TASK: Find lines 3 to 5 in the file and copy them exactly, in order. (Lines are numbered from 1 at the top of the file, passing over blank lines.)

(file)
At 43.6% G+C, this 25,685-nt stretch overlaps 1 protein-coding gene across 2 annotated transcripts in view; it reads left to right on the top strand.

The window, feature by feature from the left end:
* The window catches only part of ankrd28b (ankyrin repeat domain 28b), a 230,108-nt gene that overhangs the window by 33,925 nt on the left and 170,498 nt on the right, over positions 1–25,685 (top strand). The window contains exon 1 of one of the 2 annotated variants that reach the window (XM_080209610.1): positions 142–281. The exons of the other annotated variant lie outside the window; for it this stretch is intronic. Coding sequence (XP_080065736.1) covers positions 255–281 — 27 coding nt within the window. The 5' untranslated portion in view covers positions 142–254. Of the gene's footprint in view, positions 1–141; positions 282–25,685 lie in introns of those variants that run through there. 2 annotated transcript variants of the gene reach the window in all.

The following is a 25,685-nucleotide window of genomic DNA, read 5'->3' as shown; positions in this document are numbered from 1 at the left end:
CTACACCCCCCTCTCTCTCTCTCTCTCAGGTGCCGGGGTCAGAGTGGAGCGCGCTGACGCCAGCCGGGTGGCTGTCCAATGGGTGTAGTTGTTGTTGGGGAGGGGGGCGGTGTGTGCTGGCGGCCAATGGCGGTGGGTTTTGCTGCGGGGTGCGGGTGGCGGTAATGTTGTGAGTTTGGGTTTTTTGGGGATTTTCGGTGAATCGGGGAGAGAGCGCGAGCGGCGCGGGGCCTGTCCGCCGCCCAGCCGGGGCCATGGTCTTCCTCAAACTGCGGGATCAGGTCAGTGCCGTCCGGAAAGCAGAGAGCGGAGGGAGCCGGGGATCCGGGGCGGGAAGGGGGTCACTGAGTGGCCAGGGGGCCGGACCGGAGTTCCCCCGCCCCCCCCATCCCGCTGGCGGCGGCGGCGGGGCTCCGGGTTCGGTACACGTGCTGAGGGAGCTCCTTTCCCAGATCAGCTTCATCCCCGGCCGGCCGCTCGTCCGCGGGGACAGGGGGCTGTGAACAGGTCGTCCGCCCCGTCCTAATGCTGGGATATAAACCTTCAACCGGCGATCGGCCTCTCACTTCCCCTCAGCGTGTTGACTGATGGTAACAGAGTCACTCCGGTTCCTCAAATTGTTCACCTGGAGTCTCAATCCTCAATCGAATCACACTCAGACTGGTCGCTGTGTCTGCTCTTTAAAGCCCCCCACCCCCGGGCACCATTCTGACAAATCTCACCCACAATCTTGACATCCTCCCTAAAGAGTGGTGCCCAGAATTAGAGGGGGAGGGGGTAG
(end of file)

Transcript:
* The window catches only part of ankrd28b (ankyrin repeat domain 28b), a 230,108-nt gene that overhangs the window by 33,925 nt on the left and 170,498 nt on the right, over positions 1–25,685 (top strand). The window contains exon 1 of one of the 2 annotated variants that reach the window (XM_080209610.1): positions 142–281. The exons of the other annotated variant lie outside the window; for it this stretch is intronic. Coding sequence (XP_080065736.1) covers positions 255–281 — 27 coding nt within the window. The 5' untranslated portion in view covers positions 142–254. Of the gene's footprint in view, positions 1–141; positions 282–25,685 lie in introns of those variants that run through there. 2 annotated transcript variants of the gene reach the window in all.

The following is a 25,685-nucleotide window of genomic DNA, read 5'->3' as shown; positions in this document are numbered from 1 at the left end:
CTACACCCCCCTCTCTCTCTCTCTCTCAGGTGCCGGGGTCAGAGTGGAGCGCGCTGACGCCAGCCGGGTGGCTGTCCAATGGGTGTAGTTGTTGTTGGGGAGGGGGGCGGTGTGTGCTGGCGGCCAATGGCGGTGGGTTTTGCTGCGGGGTGCGGGTGGCGGTAATGTTGTGAGTTTGGGTTTTTTGGGGATTTTCGGTGAATCGGGGAGAGAGCGCGAGCGGCGCGGGGCCTGTCCGCCGCCCAGCCGGGGCCATGGTCTTCCTCAAACTGCGGGATCAGGTCAGTGCCGTCCGGAAAGCAGAGAGCGGAGGGAGCCGGGGATCCGGGGCGGGAAGGGGGTCACTGAGTGGCCAGGGGGCCGGACCGGAGTTCCCCCGCCCCCCCCATCCCGCTGGCGGCGGCGGCGGGGCTCCGGGTTCGGTACACGTGCTGAGGGAGCTCCTTTCCCAGATCAGCTTCATCCCCGGCCGGCCGCTCGTCCGCGGGGACAGGGGGCTGTGAACAGGTCGTCCGCCCCGTCCTAATGCTGGGATATAAACCTTCAACCGGCGATCGGCCTCTCACTTCCCCTCAGCGTGTTGACTGATGGTAACAGAGTCACTCCGGTTCCTCAAATTGTTCACCTGGAGTCTCAATCCTCAATCGAATCACACTCAGACTGGTCGCTGTGTCTGCTCTTTAAAGCCCCCCACCCCCGGGCACCATTCTGACAAATCTCACCCACAATCTTGACATCCTCCCTAAAGAGTGGTGCCCAGAATTAGAGGGGGAGGGGGTAG